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Home/Curriculum resources/Language in law/Activity 1- The social effects of inclusive language

Subject:

English

Year level:

Level 10

Suggested timing:

Two lessons

Trees and Scrub

Activity 1- The social effects of inclusive language

This activity is a part of the Language in law resource.

Trees and Scrub, Bulleen, Wurundjeri country. Photographer: Tiffany Garvie. Source: Ngarrngga. © Tiffany Garvie 2023. Used under licence.

In this lesson, students can examine the Yarra River Protection (Wilip-gin Birrarung murron) Act 20177, and reflect on the social effects of inclusive language.

Step-by-step guide

Step 1: Read the Yarra River Protection (Wilip-gin Birrarung murron) Act

In the first lesson, students can examine the Yarra River Protection (Wilip-gin Birrarung murron) Act 2017 0 , considering, in particular, the preamble that opens the Act.

Step 2: Write discussion notes

With reference to this example, students can write discussion notes on the social effects of inclusive language. Students can then have the discussion as a whole class or in smaller groups.

Step 3: Think, Pair, Share- Reflection writing

In the second lesson, students can write a reflective paragraph describing a time when they experienced or observed the social effects of exclusionary language. Students can attend to the distancing or marginalising effects of this.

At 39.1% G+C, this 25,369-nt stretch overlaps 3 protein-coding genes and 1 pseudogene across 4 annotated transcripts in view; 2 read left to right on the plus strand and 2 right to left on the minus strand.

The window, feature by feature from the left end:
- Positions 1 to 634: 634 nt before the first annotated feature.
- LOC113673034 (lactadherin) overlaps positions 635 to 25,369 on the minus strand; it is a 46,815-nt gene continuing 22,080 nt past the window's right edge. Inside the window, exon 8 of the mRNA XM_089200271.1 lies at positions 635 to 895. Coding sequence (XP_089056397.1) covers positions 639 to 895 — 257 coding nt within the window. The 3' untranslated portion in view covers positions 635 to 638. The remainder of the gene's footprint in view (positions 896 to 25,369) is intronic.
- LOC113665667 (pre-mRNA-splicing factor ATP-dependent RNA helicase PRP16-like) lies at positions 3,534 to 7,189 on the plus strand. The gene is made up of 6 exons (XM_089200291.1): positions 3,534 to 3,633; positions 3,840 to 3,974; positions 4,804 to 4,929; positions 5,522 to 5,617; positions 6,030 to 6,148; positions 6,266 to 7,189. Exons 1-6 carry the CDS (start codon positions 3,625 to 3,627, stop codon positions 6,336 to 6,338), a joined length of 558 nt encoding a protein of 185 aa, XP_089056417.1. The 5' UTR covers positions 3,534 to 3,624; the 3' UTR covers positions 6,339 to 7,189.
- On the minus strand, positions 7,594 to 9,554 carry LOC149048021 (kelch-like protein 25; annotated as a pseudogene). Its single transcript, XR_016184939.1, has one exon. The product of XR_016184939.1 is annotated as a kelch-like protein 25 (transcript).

Step 4: Think, Pair, Share- Discussion

In pairs, they can then share their example and consider how inclusive language could have been used instead and what difference it would have made in their example.

Step 5: Think, Pair, Share- Whole class discussion

The whole class can then reconvene and discuss a number of examples. 

Related activities within this resources:

Burnt Tree Bark. Blackheath, Dharug country.

Inquiry-based learning questions

These inquiry-based questions are provided for flexible classroom use, allowing teachers to tailor discussion and reflections specific to their classroom needs.

Trees and Scrub

Activity 2 – Wurundjeri Elders address Victorian parliament

Students will watch the Wurundjeri Tribe Council’s address to the Victorian parliament and discuss the social, moral, and ethical positions evident within this historical moment.

Suggested timing:

One lesson

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